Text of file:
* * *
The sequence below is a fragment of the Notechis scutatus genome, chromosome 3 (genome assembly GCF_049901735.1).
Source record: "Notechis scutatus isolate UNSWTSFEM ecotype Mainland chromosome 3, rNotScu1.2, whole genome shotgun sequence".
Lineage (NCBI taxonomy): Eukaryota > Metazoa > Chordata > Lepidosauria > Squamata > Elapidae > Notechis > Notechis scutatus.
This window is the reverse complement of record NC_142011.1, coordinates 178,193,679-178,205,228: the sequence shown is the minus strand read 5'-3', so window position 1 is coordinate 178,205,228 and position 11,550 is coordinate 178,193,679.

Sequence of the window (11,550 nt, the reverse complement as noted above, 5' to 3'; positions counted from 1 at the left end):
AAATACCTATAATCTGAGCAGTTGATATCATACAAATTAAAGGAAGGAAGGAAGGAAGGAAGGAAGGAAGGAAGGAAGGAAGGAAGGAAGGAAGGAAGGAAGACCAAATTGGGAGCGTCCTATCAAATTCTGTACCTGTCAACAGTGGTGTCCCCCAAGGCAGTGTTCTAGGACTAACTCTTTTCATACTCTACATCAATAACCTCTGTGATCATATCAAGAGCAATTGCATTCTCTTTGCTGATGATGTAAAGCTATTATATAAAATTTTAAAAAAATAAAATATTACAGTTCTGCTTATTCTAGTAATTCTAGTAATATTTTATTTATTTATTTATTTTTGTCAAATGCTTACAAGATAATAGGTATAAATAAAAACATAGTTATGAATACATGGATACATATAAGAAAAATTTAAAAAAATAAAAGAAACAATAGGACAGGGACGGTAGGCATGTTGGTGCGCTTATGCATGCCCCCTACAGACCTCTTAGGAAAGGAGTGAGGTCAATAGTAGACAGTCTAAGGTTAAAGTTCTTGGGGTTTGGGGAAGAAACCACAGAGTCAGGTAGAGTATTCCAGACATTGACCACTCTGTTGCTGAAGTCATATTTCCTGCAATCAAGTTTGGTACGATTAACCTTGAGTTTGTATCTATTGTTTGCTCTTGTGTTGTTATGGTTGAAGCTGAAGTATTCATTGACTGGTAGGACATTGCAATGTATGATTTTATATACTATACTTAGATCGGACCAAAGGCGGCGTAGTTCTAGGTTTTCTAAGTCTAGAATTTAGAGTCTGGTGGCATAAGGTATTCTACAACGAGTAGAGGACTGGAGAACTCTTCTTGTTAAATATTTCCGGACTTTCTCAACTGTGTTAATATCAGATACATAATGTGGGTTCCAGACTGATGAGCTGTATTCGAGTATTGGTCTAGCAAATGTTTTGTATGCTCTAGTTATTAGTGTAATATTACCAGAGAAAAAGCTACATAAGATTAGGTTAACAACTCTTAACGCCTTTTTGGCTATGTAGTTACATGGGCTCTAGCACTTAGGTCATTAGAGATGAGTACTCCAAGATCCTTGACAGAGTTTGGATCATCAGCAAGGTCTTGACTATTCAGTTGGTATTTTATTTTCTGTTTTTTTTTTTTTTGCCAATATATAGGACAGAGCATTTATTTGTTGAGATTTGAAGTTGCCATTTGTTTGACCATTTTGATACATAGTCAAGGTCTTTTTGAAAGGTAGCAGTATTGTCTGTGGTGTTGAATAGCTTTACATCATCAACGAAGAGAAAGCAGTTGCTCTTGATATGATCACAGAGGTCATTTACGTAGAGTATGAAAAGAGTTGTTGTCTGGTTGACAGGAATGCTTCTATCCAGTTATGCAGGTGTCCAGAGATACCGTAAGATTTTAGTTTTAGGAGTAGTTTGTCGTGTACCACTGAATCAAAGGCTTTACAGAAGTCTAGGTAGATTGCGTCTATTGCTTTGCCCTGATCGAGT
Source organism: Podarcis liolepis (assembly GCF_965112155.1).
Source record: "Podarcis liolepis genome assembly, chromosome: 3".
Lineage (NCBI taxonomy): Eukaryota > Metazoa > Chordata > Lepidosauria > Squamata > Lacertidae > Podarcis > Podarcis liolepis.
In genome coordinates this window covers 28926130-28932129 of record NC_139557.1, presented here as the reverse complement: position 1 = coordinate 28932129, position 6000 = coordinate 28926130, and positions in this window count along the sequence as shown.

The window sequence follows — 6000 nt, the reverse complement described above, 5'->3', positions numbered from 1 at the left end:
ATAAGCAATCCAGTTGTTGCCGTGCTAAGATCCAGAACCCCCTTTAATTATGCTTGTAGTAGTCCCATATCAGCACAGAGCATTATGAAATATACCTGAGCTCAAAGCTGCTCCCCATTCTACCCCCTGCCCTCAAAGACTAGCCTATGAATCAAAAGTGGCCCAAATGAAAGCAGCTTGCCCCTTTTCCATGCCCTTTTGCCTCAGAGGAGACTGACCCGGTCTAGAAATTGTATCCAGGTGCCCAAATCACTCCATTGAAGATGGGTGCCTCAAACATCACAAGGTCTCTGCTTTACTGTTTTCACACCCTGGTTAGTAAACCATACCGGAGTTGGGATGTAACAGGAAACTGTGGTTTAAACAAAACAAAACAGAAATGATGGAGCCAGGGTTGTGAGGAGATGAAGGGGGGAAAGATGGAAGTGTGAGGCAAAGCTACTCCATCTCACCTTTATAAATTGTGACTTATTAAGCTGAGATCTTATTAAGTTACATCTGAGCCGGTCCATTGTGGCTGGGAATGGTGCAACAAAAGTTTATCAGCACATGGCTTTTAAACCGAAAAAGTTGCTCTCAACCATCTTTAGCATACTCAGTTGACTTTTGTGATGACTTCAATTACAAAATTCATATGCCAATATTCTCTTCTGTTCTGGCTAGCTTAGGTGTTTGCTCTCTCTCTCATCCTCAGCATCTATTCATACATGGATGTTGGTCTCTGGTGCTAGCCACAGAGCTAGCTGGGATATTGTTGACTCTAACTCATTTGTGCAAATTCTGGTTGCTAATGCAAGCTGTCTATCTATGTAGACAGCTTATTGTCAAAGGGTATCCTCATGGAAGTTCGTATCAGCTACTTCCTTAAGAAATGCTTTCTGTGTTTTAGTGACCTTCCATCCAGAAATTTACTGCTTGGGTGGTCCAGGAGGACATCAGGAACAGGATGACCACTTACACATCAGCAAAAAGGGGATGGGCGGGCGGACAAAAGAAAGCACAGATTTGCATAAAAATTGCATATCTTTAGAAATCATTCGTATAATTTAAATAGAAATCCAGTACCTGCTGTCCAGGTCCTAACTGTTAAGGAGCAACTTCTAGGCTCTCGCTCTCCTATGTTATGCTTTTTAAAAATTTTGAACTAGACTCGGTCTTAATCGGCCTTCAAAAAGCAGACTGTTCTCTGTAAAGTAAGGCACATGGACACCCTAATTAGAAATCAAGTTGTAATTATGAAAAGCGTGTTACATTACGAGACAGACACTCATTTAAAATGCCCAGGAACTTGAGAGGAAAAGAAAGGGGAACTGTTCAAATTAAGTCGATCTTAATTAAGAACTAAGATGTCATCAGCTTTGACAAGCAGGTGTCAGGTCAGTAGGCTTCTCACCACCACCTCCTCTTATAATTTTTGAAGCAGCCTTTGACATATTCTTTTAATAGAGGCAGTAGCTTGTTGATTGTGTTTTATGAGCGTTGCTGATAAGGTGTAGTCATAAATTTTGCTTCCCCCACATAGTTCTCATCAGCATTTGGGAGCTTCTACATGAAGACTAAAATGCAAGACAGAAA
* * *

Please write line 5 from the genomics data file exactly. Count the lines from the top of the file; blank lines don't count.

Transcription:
Sequence of the window (11,550 nt, the reverse complement as noted above, 5' to 3'; positions counted from 1 at the left end):